- Stop pushing out information!
Meaningful human connections can’t be formed in one direction. Relationships require reciprocity . . . a conversation, not a discourse. When your brand has conversations with people, you develop connections — which become a foundation for something people intuitively understand and highly value . . . trust.
Like “Mr. Wonderful,” I’m leaning forward and my hands are in a steeple position as I write this . . . social media is about having conversations with people. Is your brand guilty of pushing out information you want people to read? If so, “Stop the Madness!”
Connect with people by using your brand’s social media to listen; share; learn; and educate. Accomplish this by engaging in conversations with people. Even if your brand has great content to share, you’re not going to develop relationships with people if you don’t initiate and participate in conversations.
- Stop talking about function!
People are seeking not to buy something, but to buy into something. To succeed in today’s world, your brand must create emotional connections with people . . . you must share an emotional brand story.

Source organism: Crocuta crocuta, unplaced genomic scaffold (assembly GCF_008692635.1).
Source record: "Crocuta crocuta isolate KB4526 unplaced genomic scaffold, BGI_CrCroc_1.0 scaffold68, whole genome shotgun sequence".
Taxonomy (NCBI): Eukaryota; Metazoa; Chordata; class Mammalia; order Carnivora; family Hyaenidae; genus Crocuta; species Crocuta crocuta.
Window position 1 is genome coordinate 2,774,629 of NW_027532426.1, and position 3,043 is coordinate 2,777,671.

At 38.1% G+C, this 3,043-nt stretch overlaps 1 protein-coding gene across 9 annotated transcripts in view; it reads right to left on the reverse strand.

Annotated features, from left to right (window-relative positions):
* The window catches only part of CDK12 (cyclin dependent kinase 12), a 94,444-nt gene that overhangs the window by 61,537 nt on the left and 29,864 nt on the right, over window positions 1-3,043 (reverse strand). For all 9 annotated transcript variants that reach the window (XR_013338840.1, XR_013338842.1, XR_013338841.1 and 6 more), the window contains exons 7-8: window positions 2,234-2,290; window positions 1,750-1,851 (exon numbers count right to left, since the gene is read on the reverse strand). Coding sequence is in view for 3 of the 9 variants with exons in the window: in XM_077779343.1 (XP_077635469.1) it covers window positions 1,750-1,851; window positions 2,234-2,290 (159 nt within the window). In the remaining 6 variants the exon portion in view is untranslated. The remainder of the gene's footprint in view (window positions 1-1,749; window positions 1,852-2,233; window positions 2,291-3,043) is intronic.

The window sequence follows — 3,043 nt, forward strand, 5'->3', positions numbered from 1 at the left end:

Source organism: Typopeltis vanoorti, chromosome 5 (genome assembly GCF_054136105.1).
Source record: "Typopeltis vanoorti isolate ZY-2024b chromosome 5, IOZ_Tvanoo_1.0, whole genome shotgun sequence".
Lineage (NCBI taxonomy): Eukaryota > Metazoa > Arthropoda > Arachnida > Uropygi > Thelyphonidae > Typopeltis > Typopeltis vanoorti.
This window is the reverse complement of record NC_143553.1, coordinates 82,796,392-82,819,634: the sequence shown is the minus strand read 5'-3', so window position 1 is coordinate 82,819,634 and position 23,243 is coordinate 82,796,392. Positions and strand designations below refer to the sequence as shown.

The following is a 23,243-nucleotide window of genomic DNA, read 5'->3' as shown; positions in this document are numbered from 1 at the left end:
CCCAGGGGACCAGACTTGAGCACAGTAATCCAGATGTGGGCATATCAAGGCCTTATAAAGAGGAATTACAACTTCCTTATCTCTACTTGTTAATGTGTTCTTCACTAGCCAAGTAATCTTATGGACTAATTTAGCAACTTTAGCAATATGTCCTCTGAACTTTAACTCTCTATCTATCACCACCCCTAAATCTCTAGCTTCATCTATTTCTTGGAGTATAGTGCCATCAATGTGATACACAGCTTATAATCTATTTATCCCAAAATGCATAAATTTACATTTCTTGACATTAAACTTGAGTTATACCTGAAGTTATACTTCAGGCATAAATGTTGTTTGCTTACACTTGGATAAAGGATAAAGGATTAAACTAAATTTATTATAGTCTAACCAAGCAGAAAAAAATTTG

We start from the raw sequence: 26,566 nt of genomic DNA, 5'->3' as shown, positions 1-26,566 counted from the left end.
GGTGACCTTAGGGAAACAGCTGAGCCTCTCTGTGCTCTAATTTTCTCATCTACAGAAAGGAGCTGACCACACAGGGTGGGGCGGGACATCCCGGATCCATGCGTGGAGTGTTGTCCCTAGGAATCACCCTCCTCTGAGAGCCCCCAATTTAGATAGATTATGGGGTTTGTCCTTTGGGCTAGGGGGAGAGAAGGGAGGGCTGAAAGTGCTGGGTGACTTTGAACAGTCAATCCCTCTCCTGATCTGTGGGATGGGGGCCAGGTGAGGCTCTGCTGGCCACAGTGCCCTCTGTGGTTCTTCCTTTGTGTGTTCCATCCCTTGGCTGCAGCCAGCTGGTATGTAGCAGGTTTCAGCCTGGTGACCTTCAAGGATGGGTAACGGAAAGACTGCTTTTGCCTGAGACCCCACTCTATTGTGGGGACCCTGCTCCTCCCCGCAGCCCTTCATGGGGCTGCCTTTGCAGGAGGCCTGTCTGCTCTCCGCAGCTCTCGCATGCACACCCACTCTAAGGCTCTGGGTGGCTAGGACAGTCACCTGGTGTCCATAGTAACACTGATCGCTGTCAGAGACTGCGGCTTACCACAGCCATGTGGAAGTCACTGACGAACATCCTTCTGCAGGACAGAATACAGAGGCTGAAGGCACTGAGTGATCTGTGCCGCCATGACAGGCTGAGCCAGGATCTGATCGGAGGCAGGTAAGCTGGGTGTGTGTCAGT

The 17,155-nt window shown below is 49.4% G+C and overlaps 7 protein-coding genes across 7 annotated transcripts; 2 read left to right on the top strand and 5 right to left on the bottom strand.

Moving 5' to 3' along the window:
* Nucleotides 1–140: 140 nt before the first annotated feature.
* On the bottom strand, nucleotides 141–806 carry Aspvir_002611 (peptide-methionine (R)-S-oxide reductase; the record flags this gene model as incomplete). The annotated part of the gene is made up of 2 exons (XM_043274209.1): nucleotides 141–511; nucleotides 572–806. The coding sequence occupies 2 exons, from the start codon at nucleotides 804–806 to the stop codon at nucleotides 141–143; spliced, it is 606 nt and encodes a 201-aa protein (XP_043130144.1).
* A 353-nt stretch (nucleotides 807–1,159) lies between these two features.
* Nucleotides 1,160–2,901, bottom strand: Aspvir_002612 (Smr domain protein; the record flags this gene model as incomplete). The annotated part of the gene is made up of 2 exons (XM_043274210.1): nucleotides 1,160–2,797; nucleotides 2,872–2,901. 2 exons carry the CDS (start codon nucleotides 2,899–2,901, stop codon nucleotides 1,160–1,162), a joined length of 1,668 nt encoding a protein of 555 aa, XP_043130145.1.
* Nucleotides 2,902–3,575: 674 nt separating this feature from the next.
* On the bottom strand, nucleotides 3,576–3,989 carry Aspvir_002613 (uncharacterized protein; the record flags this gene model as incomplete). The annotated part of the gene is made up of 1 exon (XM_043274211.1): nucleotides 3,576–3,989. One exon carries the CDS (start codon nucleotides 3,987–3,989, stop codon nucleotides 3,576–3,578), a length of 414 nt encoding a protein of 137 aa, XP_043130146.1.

Did you know that because of our brain structure, humans are story junkies? Our brain reacts differently when presented with a story than when it’s offered facts. Stories that we read, hear and watch affect us naturally.
Because of our brain’s neural coupling, stories activate parts of our brain that help us to integrate stories into our own experiences. Our brain also releases dopamine when presented with an emotional story . . . this helps us to remember the story longer and with greater accuracy than when faced with a non-emotional story.
Are you ready to “Stop The Madness!” when marketing your brand? Stop using the word “consumer.” Stop talking about your brand. Stop pushing out information. And, stop talking about function.
Sometimes on Shark Tank, when entrepreneurs decline Kevin O’Leary’s offer, or refuse to take his advice, he exclaims, “You are dead to me! Get out of here!” You don’t want people saying this to your brand. Get busy putting these tips to work.
About the Author
Fran is a behaviorist, brand strategist, author and co-founder of Brand Champs. She helps brands engage people by aligning psychology, gender-specific and generation-specific behavioral insights with the human aspects of a brand.
Brand Champs develops brand strategy; emotional brand storytelling; content marketing and social media marketing programs. They have particular expertise in developing and implementing initiatives to engage and motivate women, Millennials & Boomers.
Fran shares branding insights through the popular Brand Champs blog and is a guest writer for Launch & Hustle, Global Media and Provident4Women. Her insights have been published in Social Media Today.
Connect with Fran at firstname.lastname@example.org and on LinkedIn